I like horses a lot. I was one of those girls that constantly drew horses, grabbed every opportunity to go riding, and read all of Marguerite Henry's books (including King of the Wind) before I was 12. My daughter is taking riding lessons right now, and it makes me want to go again, too. I love feeding the horses treats and the smell of the stable, and when I saw The Hearts of Horses by Molly Gloss recommended at my local Border's, I checked it out of the library and enjoyed every minute of the story of a horse breaker in pre-World War I Montana.
So I had high hopes for Smoky, especially after reading Will James' preface:
To my way of thinking there's something wrong, or missing, with any person who hasn't got a soft spot in their heart for an animal of some kind. With most folks the dog stands highest as man's friend, then comes the horse, with others the cat is liked best as a pet, or a monkey is fussed over; but whatever kind of animal it is a person likes, it's all hunkydory so long as there's a place in the heart for one or a few of them (pg. v).I have a pretty high tolerance for old fashioned writing styles, including lots of slang and dialog (one of the things I liked most in The Dark Frigate). Despite this, I had a really hard time getting through Smoky, the Cow Horse. It seemed so long, and although experiencing the story from the horse's point of view was interesting at first, very little happened for much of the book.
One of the things that did strike me was that soon after Smoky's first experience with humans, when he is branded, he is thereafter referred to "the mouse colored gelding". (Field mouse? House mouse? Turns out it must be a house mouse, because the color illustrations - which are pretty nice in my library's 1929 edition, anyway, as shown above - portray him as dark gray). Smoky must have been gelded when he was branded, but it wasn't mentioned, and the omission bothered me a bit. I guess that castration wasn't an appropriate topic for a children's book in 1926.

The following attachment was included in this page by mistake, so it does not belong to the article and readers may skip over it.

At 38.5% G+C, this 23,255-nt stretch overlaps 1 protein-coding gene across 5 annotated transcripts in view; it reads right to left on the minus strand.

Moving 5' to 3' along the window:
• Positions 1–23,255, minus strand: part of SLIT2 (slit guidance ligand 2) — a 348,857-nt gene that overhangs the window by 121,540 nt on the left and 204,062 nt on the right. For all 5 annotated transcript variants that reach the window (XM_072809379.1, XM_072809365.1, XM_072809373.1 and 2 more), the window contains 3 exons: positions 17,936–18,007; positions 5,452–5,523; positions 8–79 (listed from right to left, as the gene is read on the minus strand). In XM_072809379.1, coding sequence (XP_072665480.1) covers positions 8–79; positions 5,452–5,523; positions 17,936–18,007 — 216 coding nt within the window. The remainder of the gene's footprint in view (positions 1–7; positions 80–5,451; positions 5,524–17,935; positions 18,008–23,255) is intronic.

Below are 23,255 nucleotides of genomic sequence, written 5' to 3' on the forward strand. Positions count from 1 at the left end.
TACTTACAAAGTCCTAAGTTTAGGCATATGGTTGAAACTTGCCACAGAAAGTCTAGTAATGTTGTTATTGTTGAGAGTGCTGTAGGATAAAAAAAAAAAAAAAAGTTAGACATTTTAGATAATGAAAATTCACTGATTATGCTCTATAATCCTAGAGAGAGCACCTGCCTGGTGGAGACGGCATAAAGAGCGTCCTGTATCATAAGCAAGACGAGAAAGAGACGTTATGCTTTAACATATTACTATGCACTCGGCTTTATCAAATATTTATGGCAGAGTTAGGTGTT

Will James' language did start to wear on me as the story plodded along, too. Crethure (creature) and eddication (education) particularly got on my nerves, and they appear repeatedly. I didn't mind the cayotes so much, and I enjoyed the use of kinky as a synonym for wild (just as gay was different when Gay-Neck was written). Those kinky calves sure ran wild on the range.
I loved a few of the old terms that James pulls out: gazabo (just some guy), "ganted up" (not sure about this, but it happens after a horse has been ridden too hard and not watered), and beezer (nose) were my favorites.
But why do half the chapters have quotation marks around them? There's "The Squeak of Leather" and the next chapter is Smokey Shows His Feelings. Weird.
The racism that I'd heard about didn't pop up until the last half of the book, and it is pretty notable that every bad man in the book is dark "complected". I didn't realize that "the vegetable man" in the last chapter was not fair-skinned until I read this shocking remark from the sheriff to Clint, the cowboy who breaks Smoky and then rescues him from an abusive owner:
"Say, cowboy," he finally says, "don't scatter that hombre's remains too much; you know we got to keep record of that kind the same as if it was a white man, and I don't want to be looking all over the streets to find out who he was (p. 257)."Anyway, I'm glad I read Smoky - although I think much of that is because reading about Will James is utterly fascinating. You should see Amanda's review for more about him, and then you might want to check out a couple of recent museum exhibitions and articles on his work:
Cattle-Rustler Turned Author-Artist Featured at University
Plains-Panhandle Historical Museum exhibit
Canadian Cowboy Country magazine
Even as a horse lover, though, I don't recommend Smoky the Cowhorse. Those first one hundred pages were just too long.